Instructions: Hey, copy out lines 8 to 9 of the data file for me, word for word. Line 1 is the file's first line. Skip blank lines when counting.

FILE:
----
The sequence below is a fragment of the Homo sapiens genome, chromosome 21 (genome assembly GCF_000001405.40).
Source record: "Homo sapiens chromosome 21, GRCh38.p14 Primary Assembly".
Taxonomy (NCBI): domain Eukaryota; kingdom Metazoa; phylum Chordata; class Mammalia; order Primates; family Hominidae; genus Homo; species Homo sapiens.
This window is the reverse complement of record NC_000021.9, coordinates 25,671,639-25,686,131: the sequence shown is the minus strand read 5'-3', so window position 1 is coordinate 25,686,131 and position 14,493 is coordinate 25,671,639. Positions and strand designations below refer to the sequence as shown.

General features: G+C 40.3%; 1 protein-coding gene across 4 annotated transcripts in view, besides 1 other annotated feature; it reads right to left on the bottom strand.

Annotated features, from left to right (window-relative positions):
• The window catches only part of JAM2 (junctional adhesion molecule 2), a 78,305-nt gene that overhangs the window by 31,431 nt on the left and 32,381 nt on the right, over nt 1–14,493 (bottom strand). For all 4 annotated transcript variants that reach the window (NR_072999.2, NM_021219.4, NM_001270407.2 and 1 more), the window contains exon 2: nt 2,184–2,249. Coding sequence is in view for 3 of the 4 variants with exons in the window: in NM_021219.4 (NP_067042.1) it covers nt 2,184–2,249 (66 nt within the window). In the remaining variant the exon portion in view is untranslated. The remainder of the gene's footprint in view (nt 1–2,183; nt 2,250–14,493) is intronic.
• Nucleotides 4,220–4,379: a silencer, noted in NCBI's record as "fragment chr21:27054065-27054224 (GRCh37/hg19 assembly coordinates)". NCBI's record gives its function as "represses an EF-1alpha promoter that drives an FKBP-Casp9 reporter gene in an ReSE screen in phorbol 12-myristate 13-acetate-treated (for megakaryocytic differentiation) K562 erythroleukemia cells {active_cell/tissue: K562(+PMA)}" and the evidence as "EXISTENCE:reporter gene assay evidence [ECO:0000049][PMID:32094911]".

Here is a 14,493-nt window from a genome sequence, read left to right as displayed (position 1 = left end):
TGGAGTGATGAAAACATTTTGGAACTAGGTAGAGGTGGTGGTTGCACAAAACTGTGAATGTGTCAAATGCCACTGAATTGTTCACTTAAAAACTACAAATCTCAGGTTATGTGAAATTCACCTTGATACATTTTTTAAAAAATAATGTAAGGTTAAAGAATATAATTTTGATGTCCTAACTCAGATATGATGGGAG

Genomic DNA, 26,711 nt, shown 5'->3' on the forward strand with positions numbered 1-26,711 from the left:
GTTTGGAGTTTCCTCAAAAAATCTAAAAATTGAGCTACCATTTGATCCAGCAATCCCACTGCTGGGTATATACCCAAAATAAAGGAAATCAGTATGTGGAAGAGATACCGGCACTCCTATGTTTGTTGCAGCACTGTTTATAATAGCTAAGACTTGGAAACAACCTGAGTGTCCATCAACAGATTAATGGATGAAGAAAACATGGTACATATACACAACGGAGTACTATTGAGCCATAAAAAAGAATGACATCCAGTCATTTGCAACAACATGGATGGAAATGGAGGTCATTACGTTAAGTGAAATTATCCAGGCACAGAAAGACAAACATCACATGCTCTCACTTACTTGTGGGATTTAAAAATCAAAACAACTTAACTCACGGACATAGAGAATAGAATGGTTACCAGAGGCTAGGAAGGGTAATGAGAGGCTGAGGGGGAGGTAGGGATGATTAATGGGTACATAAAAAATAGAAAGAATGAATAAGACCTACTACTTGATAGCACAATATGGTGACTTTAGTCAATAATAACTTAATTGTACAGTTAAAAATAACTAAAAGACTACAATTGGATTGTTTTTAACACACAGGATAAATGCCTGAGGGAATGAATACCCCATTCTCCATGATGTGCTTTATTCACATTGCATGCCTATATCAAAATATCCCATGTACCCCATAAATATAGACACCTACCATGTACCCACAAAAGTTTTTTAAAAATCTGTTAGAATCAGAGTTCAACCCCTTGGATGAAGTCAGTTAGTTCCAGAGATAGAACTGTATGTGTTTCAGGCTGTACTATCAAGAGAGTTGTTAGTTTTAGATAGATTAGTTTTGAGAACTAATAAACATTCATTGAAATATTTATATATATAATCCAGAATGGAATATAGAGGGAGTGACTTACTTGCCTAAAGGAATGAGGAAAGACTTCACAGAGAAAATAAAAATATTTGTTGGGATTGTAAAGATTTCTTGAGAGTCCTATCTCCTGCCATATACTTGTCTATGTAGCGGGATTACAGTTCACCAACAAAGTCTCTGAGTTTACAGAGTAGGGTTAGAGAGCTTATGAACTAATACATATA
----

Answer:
• Nucleotides 4,220–4,379: a silencer, noted in NCBI's record as "fragment chr21:27054065-27054224 (GRCh37/hg19 assembly coordinates)". NCBI's record gives its function as "represses an EF-1alpha promoter that drives an FKBP-Casp9 reporter gene in an ReSE screen in phorbol 12-myristate 13-acetate-treated (for megakaryocytic differentiation) K562 erythroleukemia cells {active_cell/tissue: K562(+PMA)}" and the evidence as "EXISTENCE:reporter gene assay evidence [ECO:0000049][PMID:32094911]".

Here is a 14,493-nt window from a genome sequence, read left to right as displayed (position 1 = left end):